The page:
I love eating.
I know it doesn’t look like I do, but food is such a simple comfort and, better yet, food is fuel. I started eating Torill’s waffles when I was a growing 11 year-old synchronized swimmer. Early morning practices and 4-hour-long weekend practices were grueling and intense, so I needed to find food that could fuel long and hard work outs.
Enter Torill: her waffles got me through 5 am practices, 4 day competitions, extra practice and day-to-day life. I would have 3 or 4 waffles in the morning or 2 before practice and would have all the energy I needed to make it through to the end of the day. I’ve since stopped swimming daily, but as a university student living away from home, I found myself falling back on the Norwegian waffles as a source of comfort, food, and fuel.
I brought bags of mix and my own waffle iron (thank you mom) to my first year of university away from home, and I am very grateful that I did. My dorm was nice enough, but it had no oven, a broken microwave and a 2-slot toaster, so anything other than toast was a bit of a challenge to make. My food options were limited:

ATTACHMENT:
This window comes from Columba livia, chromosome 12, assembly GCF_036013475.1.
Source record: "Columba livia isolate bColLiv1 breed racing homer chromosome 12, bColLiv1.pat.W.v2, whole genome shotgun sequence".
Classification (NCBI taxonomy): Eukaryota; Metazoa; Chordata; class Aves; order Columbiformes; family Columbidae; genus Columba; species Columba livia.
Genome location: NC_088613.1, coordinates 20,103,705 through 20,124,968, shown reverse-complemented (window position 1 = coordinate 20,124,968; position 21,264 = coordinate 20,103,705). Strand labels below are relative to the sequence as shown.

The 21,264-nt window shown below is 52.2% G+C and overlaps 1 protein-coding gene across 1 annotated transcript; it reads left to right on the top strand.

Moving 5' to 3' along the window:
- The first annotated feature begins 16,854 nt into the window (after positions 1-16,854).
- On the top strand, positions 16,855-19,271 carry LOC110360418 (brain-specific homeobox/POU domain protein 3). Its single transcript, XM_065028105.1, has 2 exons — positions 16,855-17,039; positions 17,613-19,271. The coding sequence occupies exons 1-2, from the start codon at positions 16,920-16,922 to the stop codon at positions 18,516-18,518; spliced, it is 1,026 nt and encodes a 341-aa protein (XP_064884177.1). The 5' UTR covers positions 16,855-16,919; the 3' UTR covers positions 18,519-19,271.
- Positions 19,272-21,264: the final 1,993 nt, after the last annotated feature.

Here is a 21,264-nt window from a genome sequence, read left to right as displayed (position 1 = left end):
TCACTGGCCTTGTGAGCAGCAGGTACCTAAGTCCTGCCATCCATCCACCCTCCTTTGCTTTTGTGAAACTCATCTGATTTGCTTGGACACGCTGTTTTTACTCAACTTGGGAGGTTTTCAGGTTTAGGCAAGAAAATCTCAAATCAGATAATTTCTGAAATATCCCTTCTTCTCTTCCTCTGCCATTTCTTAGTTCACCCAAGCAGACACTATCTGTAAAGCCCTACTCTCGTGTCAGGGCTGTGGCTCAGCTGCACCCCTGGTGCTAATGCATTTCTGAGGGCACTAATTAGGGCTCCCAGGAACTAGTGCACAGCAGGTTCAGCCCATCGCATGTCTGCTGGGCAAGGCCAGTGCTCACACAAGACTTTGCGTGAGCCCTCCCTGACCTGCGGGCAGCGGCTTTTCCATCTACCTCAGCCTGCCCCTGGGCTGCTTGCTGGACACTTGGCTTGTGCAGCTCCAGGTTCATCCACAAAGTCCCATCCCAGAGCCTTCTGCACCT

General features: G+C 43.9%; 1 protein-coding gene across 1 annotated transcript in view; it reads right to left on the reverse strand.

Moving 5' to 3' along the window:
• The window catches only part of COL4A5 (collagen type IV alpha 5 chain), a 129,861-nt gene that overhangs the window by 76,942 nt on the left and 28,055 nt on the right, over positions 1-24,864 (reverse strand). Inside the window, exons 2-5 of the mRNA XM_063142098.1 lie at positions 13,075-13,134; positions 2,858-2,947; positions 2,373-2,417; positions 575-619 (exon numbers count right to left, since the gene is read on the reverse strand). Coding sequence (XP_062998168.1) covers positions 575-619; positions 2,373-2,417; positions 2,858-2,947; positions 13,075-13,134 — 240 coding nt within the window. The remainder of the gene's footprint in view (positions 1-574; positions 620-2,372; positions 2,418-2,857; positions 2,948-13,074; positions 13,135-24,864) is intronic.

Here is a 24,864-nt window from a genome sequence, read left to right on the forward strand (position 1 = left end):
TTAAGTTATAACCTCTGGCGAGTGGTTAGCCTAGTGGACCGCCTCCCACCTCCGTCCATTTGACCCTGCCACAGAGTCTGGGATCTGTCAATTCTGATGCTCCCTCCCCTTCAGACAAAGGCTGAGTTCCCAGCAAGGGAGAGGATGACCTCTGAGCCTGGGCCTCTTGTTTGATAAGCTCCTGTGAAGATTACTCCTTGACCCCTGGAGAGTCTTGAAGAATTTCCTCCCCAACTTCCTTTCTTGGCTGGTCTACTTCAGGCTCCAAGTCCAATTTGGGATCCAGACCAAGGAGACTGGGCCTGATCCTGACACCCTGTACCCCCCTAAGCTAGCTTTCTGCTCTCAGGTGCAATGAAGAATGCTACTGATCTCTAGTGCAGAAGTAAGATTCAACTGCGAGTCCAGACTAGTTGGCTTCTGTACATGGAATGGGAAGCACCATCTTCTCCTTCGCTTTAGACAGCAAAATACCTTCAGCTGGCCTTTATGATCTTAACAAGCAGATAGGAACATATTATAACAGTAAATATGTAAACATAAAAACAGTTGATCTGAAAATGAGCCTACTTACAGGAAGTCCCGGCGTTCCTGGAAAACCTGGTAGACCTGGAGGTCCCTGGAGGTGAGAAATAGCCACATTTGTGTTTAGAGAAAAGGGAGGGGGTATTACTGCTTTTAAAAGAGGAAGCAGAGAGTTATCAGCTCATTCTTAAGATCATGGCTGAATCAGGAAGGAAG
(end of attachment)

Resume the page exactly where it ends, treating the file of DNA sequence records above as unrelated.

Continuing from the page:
Do I eat toast all day every day?
Drop way too much money at the restaurants on campus?
Do I buy ready-made meals and borrow my neighbors microwave 3 times a day?
None were very appealing options, I’ve always liked to make my own food so I can make it taste exactly how I want and I can eat as healthy (or unhealthy) as I please without worrying about it. I also prefer to treat food as fuel for my body; why eat a greasy McDonald’s hamburger from the campus food hall when I could make my own with my favorite buns, cheese and toppings? All I was missing was a stovetop, oven, or microwave to cook with.
My elegant solution was to use my waffle maker for EVERYTHING. My first impromptu iron use was for a wrap; I cooked some sliced chicken breast and bacon in the iron, wiped it down and then grilled the wrap before taking off to my next class. On weekends I would make big batches of waffles and hoard them in my freezer. In the morning I would optimize my sleep-to-work ratio (sleeping in until 15 minutes before class) by pre-heating my iron while I got ready and then reheating one or two waffles for 30 seconds before I ran to class. This made sure I started my day with good food I liked without having to wake up early and cook something to eat before the torture that was 8 am calculus.
I’m in my 3rd year of university now. Now I have an oven, a stove top, a working microwave, and a toaster… and I still have my waffle iron. I still make big batches of waffles for early mornings, I still eat 3 or 4 before working out, I still enjoy slathering them with apple butter or nutella, and now I also work for the lady whose waffles I’ve eaten for the past 8 years.